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Front. Immunol. | doi: 10.3389/fimmu.2018.02915

Making Science Fun: A tribute to our friend and colleague Antonius G. Rolink 19/04/1953-06/08/2017.

  • 1Center for Chronic Immunodeficiency, University Medical Center Freiburg, Germany
  • 2Nikolaus-Fiebiger-Zentrum für Molekulare Medizin, Universität Erlangen-Nürnberg, Germany
  • 3Regenerative Medicine Institute, National University of Ireland Galway, Ireland

Cover image of GFP+ pro-B cells growing on stromal cells courtesy of Dr Julia Merkenschlager

Making Science Fun
A tribute to our friend and colleague
Antonius G. Rolink
Hermann Eibel1, Thomas Winkler2 and Rhodri Ceredig3

Volume content.

This Research Topic was organised to honour the memory of our dear friend Antonius "Ton" Rolink. The contributions are from his former students, colleagues and collaborators. In the form of original research and review articles, these papers cover many of Ton's scientific interests in different aspects of lymphocyte development in mouse and man. Thus, the majority of articles concern B cell biology, ranging from papers by Pang et al. and Kim & Schaniel on stem cells (1, 2) to Klein et al. and Winkler & Mårtensson on B cell precursors (3, 4), Brennecke et al. and Hobeika et al. on inducible B cell development (5, 6), Eibel & Smulski and Kowalczyk-Quintas et al. on B cell Activating Factor (BAFF) and B cell survival (7-9), Greaves et al. on tolerance (10) and Song & Matthias on the formation of germinal centers (11). However, Ton's research was also motivated by his continuous interest in T cells and graft-versus-host reactions, lymphoid tumours and in the application of antibody technology to develop novel therapeutic approaches. These subjects are covered by the contributions of Mori & Pieters (12) on T cells, Calvo-Asensio et al. on T cell progenitors (13), by the article of P. Ghia on leukemia development (14), by S. Heiler et al. on GvH (15) and by Hellmann et al (16) on human antibody libraries.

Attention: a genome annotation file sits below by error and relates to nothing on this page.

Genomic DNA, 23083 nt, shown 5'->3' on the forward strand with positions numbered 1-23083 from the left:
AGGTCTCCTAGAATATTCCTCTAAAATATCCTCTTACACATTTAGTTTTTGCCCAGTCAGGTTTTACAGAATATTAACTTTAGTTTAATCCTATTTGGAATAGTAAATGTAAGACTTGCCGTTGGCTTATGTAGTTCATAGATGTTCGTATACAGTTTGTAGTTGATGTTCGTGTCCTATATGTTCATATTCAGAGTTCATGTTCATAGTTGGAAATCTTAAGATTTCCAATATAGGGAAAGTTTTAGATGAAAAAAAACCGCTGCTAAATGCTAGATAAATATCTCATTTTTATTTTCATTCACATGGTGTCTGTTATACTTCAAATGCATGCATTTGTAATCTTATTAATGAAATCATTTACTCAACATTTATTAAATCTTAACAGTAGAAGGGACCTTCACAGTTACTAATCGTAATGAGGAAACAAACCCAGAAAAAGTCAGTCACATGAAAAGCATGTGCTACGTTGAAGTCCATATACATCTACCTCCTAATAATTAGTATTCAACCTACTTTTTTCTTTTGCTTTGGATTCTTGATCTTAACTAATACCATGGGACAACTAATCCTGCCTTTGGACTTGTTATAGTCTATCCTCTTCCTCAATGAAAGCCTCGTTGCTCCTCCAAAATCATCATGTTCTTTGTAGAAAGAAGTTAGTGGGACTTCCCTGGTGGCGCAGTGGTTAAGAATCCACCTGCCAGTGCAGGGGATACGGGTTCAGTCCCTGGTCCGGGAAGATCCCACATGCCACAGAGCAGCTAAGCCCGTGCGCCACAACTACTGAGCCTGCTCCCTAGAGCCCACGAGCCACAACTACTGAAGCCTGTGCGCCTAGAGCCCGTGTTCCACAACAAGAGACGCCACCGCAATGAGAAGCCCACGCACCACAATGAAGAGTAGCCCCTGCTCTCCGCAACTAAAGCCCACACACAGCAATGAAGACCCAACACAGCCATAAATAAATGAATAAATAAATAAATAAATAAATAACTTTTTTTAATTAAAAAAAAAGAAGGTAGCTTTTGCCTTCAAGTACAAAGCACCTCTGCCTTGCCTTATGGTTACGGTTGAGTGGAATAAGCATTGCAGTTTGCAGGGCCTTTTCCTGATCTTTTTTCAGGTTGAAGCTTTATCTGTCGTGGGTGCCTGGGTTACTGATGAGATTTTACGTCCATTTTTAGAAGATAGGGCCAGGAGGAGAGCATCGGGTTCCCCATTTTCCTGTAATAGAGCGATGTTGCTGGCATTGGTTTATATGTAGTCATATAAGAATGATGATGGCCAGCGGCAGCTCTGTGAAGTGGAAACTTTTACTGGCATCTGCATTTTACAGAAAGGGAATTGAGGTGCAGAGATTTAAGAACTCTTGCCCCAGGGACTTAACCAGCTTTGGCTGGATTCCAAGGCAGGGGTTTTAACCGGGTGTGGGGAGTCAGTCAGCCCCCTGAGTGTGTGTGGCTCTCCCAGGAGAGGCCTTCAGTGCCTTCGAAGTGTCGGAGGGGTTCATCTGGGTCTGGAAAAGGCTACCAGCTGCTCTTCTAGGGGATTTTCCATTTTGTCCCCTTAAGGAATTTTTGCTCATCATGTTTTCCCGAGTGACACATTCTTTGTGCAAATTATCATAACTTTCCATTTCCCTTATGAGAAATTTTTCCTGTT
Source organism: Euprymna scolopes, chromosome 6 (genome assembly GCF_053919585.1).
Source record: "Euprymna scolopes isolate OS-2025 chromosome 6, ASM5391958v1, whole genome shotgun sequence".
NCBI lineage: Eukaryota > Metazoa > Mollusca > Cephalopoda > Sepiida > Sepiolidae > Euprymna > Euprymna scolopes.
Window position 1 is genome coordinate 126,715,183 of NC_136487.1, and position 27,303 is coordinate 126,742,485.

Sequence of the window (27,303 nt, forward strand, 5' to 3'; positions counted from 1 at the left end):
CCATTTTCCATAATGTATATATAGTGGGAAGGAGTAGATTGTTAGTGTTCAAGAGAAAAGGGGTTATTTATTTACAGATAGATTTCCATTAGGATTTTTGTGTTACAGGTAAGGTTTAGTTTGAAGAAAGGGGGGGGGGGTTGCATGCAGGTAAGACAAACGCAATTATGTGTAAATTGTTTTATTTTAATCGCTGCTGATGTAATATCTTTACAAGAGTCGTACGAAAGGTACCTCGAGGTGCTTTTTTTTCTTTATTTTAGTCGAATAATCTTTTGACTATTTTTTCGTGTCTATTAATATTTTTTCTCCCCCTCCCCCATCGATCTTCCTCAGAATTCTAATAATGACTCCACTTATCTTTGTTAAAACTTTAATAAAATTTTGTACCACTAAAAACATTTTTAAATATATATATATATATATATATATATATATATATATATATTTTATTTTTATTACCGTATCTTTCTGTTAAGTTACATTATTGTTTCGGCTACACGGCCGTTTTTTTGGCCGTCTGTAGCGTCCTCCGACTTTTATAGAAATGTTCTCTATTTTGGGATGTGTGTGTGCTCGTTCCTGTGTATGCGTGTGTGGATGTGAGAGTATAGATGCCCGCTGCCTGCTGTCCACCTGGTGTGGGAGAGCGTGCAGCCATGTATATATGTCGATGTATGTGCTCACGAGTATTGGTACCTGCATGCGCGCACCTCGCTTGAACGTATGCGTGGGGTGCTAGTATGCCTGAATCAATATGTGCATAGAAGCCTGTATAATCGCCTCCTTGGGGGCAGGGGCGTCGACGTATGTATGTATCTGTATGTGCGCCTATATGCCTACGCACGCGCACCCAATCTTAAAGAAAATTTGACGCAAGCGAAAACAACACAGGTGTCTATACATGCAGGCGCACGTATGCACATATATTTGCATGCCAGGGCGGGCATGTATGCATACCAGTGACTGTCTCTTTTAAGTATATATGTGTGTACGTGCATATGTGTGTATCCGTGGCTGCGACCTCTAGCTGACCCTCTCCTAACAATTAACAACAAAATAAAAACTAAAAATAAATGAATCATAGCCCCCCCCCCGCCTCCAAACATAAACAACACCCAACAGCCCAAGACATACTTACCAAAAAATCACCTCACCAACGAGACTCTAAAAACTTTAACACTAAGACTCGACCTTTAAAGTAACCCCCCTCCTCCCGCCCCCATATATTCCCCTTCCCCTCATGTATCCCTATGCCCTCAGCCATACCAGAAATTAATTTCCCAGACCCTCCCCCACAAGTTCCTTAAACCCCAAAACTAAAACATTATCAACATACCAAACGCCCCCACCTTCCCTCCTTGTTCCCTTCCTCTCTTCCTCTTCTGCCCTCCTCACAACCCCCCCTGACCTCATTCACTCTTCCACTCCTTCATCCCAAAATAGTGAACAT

Word count 222 in Part 1

Ton’s scientific career

Ton Rolink began his scientific career as a PhD student in the group of Ernst Gleichman at the University of Amsterdam focussing on the mechanisms of T cell mediated immunopathology during Graft versus Host Disease (GvHD). This resulted in a remarkable output of twelve publications, including five in the Journal of Experimental Medicine (1-12).
In 1983, he moved to the Basel Institute of Immunology (BII) as a Scientific Member, joining the laboratory of Fritz Melchers. In the following years, the team developed the technologies and skills that led to the discovery of fundamental principles in B cell development (13-16), B cell tolerance (17) and autoimmunity (18-20). Over the years, Ton and his collaborators generated many monoclonal antibodies, some of which, including those to precursor B cells (21), the IL-5 receptor (22), CD40 (23), CD93 (24) and BAFF (25), resulted in numerous novel findings and publications.
One of his key technical advances was the establishment of a stroma cell-based in vitro system allowing the cultivation of B cell precursors starting with single hematopoietic stem cells (26). Since Ton indeed had “green fingers” for growing cells, he was naturally gifted at cell culture. This culminated in 1999 with two seminal articles in Nature describing how Pax5-deficient pro B cell lines could proceed along different developmental pathways to become antigen-presenting dendritic cells, osteoclasts, granulocytes or natural killer cells in vitro and to T cells following reconstitution of mice in vivo (27, 28). The discovery that the transcription factor Pax5 was a master regulator of B cell development had a profound influence on the field of haematopoiesis and lymphopoiesis and opened new research avenues allowing in depth analysis of the roles of transcriptional regulation in lymphocyte development (29-35).
By refining the conditions of in vitro B cell development, the roles of different chemokines and cytokines implicated in B cell development and homeostasis were investigated (36-40) including the detailed dissection in mouse and man of the role of the B cell Activating Factor (BAFF) (41, 42) in normal B cell homeostasis and as well as in the development of autoimmunity (43-46). Using emerging molecular technologies, Ton and his group dissected B cell development at the single cell level, analysing their genotypic and transcriptomic profiles (47-49). For this, techniques capable of identifying rearrangement of DH and JH genes on one immunoglobulin heavy chain allele, corresponding to one molecule of rearranged DNA, could be detected (50). Without a doubt, Ton’s research contributions were recognized world-wide and he became a leader in studies of mouse and human B cell development.